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Asthma

Asthma is a relatively common lung disease which causes the airways to become inflamed and, in turn, swell. This causes shortness of breath, tightness in the chest, and wheezing and/or coughing when attempting to breathe. The severity is solely dependent on the case at hand; some people only experience slight discomfort, while others experience extremely painful attacks. Attacks are usually triggered by inhaling a certain substance that reacts with the bronchial muscles. These attacks can be at times potentially fatal.

To fully understand the disease, one must understand exactly what it does to the body. With asthma, when a certain substance is inhaled, it will cause the bronchial muscles in the airways to become inflamed. This restricts the amount of air that makes its way to the lungs, causing discomfort and difficulty breathing. The amount of mucus produced may also rise, which can worsen the conditions by making the airways even more narrow. This can become fatal if the airways become completely closed.

The exact cause of asthma is currently unknown, though it is believed by researchers that one large contributor for the development of the disease is simply genetics. Like most diseases, if there is a family history of asthma within your kin, you are at risk of the disease as well. Asthma can also develop due to certain types of respiratory complications during early childhood. Exposure to certain toxins in the air has also been ruled in as one of the possible factors.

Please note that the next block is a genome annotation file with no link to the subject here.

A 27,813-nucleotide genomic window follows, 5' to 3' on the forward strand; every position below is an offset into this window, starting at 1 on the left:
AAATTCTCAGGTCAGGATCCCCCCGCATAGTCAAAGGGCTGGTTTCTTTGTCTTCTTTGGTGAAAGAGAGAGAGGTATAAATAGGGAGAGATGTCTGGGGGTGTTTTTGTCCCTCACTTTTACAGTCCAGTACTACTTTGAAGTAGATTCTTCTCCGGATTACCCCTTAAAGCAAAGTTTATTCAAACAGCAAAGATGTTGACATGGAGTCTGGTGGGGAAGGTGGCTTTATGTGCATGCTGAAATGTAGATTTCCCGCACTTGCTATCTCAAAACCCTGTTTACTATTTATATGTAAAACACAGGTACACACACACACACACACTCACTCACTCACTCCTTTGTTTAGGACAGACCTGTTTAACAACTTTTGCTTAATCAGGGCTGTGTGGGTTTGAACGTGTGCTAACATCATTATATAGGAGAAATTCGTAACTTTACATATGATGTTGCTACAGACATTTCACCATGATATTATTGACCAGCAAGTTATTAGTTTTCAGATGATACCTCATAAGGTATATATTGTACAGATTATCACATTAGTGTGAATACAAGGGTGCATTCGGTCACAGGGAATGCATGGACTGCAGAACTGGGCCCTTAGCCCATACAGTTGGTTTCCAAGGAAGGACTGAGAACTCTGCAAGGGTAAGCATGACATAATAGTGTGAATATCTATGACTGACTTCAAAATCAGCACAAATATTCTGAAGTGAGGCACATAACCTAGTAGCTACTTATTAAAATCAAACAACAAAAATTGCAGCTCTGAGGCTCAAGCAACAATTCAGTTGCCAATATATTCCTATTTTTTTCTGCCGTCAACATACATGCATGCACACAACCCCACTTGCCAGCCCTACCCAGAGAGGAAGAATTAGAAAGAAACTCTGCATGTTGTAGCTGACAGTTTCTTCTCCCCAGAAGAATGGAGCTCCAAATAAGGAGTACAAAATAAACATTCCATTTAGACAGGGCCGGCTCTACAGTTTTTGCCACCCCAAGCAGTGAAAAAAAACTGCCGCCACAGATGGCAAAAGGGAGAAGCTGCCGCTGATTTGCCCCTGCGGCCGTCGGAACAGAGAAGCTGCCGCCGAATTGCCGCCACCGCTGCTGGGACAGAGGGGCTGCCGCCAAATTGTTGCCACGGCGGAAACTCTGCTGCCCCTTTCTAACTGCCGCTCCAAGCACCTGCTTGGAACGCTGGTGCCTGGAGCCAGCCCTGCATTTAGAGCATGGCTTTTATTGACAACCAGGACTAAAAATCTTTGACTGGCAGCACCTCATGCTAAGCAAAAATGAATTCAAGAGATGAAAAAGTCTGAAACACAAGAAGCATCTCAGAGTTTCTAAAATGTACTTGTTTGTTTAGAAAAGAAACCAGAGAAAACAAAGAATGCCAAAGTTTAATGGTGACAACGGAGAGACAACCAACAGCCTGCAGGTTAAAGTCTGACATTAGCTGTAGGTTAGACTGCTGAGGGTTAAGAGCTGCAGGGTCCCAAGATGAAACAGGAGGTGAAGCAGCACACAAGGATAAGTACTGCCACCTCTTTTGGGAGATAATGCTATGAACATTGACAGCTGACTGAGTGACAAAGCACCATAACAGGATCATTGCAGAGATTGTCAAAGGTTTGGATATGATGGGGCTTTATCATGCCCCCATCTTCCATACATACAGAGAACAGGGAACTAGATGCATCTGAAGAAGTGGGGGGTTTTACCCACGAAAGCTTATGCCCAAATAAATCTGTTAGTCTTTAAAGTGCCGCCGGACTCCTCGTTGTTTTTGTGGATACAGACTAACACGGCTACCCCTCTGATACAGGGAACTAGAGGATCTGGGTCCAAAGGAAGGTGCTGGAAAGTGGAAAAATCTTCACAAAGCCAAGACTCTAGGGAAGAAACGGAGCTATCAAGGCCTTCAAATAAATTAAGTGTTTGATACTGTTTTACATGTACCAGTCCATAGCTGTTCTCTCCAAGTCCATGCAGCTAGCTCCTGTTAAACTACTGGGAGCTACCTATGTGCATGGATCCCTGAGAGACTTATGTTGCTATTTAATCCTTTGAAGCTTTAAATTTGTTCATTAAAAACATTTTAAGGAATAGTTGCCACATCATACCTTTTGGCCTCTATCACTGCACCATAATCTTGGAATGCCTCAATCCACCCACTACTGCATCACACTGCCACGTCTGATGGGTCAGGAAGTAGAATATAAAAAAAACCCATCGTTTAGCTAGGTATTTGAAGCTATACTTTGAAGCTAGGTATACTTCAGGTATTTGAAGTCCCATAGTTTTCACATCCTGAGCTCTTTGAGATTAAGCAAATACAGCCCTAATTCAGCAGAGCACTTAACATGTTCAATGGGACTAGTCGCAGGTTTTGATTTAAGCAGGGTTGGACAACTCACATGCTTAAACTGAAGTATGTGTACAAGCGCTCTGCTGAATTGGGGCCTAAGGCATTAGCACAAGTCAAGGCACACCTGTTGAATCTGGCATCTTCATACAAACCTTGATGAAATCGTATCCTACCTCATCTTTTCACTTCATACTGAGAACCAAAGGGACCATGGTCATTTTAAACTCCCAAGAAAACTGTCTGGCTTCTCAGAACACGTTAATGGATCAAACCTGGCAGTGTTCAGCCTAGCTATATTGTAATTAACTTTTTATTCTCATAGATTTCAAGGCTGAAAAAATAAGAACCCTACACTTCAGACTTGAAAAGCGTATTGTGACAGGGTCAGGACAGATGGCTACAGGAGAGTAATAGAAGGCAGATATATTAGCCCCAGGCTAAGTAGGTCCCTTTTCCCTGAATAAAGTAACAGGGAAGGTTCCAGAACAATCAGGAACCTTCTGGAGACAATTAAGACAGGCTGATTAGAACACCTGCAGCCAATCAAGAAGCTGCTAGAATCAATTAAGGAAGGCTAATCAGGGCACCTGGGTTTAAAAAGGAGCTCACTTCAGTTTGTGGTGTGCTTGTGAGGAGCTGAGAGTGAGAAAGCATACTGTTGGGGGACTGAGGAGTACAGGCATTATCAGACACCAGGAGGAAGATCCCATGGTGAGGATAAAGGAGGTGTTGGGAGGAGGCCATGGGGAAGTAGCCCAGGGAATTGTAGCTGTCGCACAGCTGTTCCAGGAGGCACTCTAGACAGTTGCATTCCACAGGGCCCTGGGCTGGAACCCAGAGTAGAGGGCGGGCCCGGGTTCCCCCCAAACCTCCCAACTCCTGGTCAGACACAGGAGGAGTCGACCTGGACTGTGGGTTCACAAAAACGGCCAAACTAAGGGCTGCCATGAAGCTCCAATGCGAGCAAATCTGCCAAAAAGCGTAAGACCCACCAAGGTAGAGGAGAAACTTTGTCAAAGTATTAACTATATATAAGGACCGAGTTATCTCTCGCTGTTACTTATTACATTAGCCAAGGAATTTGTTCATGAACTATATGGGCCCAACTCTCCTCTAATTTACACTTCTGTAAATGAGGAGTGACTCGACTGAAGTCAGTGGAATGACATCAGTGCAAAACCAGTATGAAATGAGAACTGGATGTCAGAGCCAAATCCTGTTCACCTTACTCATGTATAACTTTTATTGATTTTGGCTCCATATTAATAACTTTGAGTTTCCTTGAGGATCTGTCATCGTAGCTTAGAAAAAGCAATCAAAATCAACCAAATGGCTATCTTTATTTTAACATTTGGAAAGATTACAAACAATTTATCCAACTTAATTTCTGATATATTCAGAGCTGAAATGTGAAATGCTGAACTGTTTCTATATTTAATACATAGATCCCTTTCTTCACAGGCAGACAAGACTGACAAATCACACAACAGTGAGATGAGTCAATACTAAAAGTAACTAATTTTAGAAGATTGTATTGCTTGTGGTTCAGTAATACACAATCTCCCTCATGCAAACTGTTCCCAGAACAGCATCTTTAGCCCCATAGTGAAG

This chronic disease can affect anyone at any age, though the majority of cases develop during childhood. This disease can not be cured, however it can be managed, with the help of your doctor. Asthma medicine is typically self-administered through a device called an inhaler. The most popular type of inhaler is known as the beta-agonist bronchodilator. Beta-agonist drugs are used to provide quick relief for the coughing, wheezing, and chest tightness associated with an asthma attack. They work by smoothing the bronchial muscle in the airways that have become inflamed, allowing air to travel to the lungs with considerably more ease. One or two puffs from the inhaler can be taken every four to six hours to safely ensure that the symptoms subside and all discomfort ceases. If the inhaler fails to do its intended job and symptoms continue or worsen, it is very strongly recommended to take a trip to the hospital.

Attacks or symptoms of asthma can be avoided by avoiding trigger substances. For most people, symptoms may be brought on by exposure to things like pollen, pet dander, or large amounts of dust. Exercise and cold air have also been known to be common triggers. For the average modern person, coping with asthma is easy and safe with the proper knowledge and precautions.